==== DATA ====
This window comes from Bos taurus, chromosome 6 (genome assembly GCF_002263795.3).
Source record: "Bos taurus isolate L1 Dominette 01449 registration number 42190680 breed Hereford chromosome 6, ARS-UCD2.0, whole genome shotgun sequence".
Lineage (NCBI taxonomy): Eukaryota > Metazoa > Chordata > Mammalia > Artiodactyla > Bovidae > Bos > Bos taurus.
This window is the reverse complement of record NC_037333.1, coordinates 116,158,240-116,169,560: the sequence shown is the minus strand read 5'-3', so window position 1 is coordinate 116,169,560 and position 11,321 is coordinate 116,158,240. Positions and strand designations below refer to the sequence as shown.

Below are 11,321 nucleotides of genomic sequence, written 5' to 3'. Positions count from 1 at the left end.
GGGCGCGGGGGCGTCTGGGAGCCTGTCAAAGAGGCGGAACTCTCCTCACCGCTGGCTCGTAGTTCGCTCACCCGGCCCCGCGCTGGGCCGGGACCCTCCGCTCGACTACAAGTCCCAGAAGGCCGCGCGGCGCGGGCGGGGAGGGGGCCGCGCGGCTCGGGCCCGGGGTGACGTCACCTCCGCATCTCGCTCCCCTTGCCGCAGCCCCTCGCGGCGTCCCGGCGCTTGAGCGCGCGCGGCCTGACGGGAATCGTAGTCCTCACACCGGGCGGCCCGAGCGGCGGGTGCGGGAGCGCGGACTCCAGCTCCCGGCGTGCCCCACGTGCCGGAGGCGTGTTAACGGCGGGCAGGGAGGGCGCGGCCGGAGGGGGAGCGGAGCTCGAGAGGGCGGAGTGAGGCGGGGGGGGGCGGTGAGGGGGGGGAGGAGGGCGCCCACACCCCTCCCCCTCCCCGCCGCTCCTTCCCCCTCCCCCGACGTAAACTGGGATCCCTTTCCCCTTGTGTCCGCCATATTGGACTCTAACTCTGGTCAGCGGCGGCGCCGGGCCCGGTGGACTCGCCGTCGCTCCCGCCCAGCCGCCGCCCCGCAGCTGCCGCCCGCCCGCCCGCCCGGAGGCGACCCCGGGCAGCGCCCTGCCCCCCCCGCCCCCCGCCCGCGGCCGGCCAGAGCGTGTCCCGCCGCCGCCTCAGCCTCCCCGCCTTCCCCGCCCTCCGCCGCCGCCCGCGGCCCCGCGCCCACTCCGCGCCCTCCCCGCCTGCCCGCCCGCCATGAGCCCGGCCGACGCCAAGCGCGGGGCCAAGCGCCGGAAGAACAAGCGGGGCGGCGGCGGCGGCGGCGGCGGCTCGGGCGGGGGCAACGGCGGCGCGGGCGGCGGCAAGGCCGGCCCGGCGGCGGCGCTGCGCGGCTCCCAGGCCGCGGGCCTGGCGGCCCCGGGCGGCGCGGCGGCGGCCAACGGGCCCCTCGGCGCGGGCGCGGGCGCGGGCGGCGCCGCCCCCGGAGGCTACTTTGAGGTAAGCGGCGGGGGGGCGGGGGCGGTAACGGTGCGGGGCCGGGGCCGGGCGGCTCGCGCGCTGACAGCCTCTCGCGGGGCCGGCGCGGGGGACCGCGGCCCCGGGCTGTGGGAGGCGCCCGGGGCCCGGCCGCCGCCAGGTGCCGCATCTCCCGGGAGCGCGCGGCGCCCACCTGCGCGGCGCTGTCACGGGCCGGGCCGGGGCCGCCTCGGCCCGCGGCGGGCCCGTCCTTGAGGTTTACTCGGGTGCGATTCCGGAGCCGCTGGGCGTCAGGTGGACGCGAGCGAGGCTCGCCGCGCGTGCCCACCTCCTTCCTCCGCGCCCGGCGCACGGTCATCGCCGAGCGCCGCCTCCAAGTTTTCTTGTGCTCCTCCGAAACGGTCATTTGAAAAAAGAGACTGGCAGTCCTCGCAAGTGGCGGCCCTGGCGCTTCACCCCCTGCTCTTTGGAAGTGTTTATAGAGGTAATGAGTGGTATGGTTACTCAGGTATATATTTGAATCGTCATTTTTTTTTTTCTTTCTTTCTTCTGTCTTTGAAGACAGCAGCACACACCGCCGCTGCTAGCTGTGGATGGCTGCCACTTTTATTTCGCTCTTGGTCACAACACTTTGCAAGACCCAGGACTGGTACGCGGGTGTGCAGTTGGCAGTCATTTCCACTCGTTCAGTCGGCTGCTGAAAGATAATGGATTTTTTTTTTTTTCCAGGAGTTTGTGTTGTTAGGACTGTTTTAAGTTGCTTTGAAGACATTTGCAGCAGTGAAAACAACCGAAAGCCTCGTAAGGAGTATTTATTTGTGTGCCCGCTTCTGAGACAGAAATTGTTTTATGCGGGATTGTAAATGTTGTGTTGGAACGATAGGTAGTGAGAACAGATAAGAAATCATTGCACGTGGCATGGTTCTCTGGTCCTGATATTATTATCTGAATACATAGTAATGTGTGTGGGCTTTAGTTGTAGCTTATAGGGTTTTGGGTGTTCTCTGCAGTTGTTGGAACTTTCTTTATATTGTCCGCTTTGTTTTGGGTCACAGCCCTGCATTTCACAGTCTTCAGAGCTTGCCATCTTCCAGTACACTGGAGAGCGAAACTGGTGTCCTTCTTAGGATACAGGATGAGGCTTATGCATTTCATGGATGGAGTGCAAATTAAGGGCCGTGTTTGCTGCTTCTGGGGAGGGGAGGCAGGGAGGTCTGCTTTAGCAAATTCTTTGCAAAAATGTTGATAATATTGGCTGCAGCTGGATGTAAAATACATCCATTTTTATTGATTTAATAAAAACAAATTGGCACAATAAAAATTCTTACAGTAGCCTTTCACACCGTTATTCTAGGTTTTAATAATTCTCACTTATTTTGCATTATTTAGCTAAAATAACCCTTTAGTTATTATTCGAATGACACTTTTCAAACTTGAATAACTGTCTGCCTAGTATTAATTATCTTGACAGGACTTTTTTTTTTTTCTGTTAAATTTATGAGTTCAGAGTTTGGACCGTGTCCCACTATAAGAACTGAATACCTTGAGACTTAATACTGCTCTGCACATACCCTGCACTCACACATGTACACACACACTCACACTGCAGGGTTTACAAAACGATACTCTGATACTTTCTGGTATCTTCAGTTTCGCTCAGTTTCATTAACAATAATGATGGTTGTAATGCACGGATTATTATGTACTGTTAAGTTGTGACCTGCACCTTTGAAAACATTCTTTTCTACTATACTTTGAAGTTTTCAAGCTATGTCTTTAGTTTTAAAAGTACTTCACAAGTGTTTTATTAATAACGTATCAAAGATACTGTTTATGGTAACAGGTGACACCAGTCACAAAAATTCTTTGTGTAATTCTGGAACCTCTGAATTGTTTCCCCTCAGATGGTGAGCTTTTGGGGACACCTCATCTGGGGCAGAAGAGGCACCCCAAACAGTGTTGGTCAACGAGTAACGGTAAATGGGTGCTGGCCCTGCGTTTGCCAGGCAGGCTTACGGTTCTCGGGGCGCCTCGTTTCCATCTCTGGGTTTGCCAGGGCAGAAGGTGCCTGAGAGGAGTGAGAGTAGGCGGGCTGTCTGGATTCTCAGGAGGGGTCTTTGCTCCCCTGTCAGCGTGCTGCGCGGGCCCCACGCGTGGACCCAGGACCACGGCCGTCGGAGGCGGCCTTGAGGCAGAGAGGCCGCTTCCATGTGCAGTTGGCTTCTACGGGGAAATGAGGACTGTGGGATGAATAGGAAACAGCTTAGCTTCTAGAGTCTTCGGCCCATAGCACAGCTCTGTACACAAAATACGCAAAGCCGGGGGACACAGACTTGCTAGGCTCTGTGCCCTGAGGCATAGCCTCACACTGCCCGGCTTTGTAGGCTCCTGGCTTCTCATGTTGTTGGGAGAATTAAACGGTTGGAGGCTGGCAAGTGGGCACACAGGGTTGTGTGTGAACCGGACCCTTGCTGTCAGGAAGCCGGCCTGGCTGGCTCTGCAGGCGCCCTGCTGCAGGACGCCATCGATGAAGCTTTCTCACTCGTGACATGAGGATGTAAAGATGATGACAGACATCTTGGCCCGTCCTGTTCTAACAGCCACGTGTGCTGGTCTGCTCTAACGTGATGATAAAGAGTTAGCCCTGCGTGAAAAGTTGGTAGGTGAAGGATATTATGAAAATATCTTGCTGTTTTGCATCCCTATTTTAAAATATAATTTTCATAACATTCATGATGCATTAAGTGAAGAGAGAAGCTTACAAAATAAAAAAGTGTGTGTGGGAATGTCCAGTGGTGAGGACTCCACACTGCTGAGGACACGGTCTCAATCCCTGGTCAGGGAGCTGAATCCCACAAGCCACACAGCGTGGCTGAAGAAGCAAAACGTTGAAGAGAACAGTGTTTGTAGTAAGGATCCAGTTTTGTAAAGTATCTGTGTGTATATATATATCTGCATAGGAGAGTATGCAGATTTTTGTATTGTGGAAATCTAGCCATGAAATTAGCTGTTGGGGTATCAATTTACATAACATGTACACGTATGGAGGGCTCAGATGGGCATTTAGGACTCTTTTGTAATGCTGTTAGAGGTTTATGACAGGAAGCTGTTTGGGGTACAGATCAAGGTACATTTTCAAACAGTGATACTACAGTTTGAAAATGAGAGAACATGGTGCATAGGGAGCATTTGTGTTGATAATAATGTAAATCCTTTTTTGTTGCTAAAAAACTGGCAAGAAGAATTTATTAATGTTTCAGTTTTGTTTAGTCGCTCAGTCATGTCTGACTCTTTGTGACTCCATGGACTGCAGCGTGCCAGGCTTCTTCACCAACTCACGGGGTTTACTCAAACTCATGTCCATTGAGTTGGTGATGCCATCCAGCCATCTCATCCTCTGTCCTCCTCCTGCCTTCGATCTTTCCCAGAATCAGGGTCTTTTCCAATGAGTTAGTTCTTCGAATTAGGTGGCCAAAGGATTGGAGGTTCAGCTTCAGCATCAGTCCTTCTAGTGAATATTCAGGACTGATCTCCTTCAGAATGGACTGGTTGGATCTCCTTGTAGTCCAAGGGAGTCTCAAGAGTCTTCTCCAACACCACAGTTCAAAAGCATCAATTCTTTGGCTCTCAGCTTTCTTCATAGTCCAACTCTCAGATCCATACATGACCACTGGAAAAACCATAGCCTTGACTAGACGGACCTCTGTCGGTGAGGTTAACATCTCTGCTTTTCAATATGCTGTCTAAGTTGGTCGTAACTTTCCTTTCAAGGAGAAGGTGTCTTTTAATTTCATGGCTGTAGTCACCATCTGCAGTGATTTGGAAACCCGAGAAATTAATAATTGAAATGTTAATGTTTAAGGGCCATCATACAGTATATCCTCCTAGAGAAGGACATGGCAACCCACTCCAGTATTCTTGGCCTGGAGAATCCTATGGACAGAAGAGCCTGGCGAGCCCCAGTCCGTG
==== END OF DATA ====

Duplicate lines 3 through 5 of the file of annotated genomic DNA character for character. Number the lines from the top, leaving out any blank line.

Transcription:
Lineage (NCBI taxonomy): Eukaryota > Metazoa > Chordata > Mammalia > Artiodactyla > Bovidae > Bos > Bos taurus.
This window is the reverse complement of record NC_037333.1, coordinates 116,158,240-116,169,560: the sequence shown is the minus strand read 5'-3', so window position 1 is coordinate 116,169,560 and position 11,321 is coordinate 116,158,240. Positions and strand designations below refer to the sequence as shown.

Below are 11,321 nucleotides of genomic sequence, written 5' to 3'. Positions count from 1 at the left end.